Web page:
The experience of watching this season of Girls is not unlike eating with my diabetic grandma. When I share meals with my grandma (not very often since she lives in the Philippines), she considers it a cheat day. She douses herself in more perfume than usual and teases her dark brown beehive even higher. She also makes sure everything we consume is dripping in salts, sweets, and butter. By the end of the ordeal, your palate is so blown out and your taste buds are so broken that soda no longer maintains its sweetness, and all you can smell is Charlie.*

Lena Dunham is guilty of making every episode this season feel like my grandma's cheat day. The volume on her characters is set so high that the only way we know Marnie is allegedly still Marnie is that Allison Williams is still playing her. And the situations they've been placed in each week just feel like an attempt to shock you more than they did last week — Shoshanna bedding her hot, but very stupid new boyfriend and trying to negotiate terms of her relationship while naked,  bent over, and penetrated might be a clearest example of this. 

The problem with Dunham's approach this season (and my grandma's approach to food), is that it's hard to appreciate some of the more refined conversations Dunham is having— like this episode's questions about art and commerce. Dunham's Hannah Horvath finds herself an advertorial job at GQ this week and promptly faces a dfficult choice between her cherished creativity and the security that provides her with a paycheck and Sun Chips. 

By the end of the episode, Dunham has touched upon the frustrating job market, the obnoxious eagerness of coworkers, office politics, and the reason why people stick with jobs that devour them from the inside-out. By the end of the episode, Hannah has, at least for this day, sold her soul to Conde Nast by falling asleep before finishing her "three hours a day" writing regimen.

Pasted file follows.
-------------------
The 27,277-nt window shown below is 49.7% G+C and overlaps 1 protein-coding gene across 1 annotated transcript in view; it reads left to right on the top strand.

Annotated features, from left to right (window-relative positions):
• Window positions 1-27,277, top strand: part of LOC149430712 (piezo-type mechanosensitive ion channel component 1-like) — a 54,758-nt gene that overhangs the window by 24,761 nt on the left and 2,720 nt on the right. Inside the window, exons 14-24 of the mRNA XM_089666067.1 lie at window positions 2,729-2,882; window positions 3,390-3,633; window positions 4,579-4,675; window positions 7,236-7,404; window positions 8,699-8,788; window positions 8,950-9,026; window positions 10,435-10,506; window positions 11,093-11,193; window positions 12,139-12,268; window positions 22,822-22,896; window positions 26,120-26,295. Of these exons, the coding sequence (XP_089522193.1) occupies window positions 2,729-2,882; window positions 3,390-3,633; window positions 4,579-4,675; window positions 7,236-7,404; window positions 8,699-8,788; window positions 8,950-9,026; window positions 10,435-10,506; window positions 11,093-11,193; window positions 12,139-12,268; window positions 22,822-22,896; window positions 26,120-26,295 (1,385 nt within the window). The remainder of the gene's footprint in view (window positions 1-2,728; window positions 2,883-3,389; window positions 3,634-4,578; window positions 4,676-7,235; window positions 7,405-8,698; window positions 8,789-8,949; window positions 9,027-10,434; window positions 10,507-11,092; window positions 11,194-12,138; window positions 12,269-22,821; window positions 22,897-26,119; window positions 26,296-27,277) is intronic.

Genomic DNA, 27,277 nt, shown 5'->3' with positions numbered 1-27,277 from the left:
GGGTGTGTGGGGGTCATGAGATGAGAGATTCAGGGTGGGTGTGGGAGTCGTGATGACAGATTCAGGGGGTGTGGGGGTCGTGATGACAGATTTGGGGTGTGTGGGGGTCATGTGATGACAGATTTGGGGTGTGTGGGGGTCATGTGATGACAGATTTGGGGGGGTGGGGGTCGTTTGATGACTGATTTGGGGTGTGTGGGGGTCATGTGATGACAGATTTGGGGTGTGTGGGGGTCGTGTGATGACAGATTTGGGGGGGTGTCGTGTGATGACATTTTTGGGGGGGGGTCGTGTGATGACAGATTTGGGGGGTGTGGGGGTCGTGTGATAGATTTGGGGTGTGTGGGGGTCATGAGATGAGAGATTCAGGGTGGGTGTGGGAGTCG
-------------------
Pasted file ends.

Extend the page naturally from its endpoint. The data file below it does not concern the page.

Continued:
Yet, that conversation is betrayed by Dunham desire to amplify. Hannah can't simply be good at her job, she has to be the best. Hannah can't be upset with her job, she has to quit right now. Her boss, Janice (played marvelously by Jenna Lyons), can't be a devil who wears Prada, she has to be a devil who wears Prada but is also outfitting her home with copper pipes. It all begins to feel self-indulgent. 

And this continues with other characters too.  Marnie becomes a girl that sleeps with her friends' exes (though I applaud her taste in Real Housewives locales). Shoshanna becomes a sociopath bent on hammering out a relationship schedule mid-coitus. And of course (of course!) Jessa is working as a disgruntled christening gown consultant. 

I understand that we're supposed to care more about Hannah's big moment here. She's on the painful verge of giving up her dream. But it feels like we've been doing this rollercoaster waltz for the last four weeks without any real consequence.

There was a moment in last night's episode where Hannah hands in her resignation and it barely elicits a response from her new boss. "That’s it?" Hannah asks, wondering why her boss wouldn't fight to keep her around. Sometimes I wonder the same thing about Girls.

* Clearly, I am a monster for putting my grandma on blast.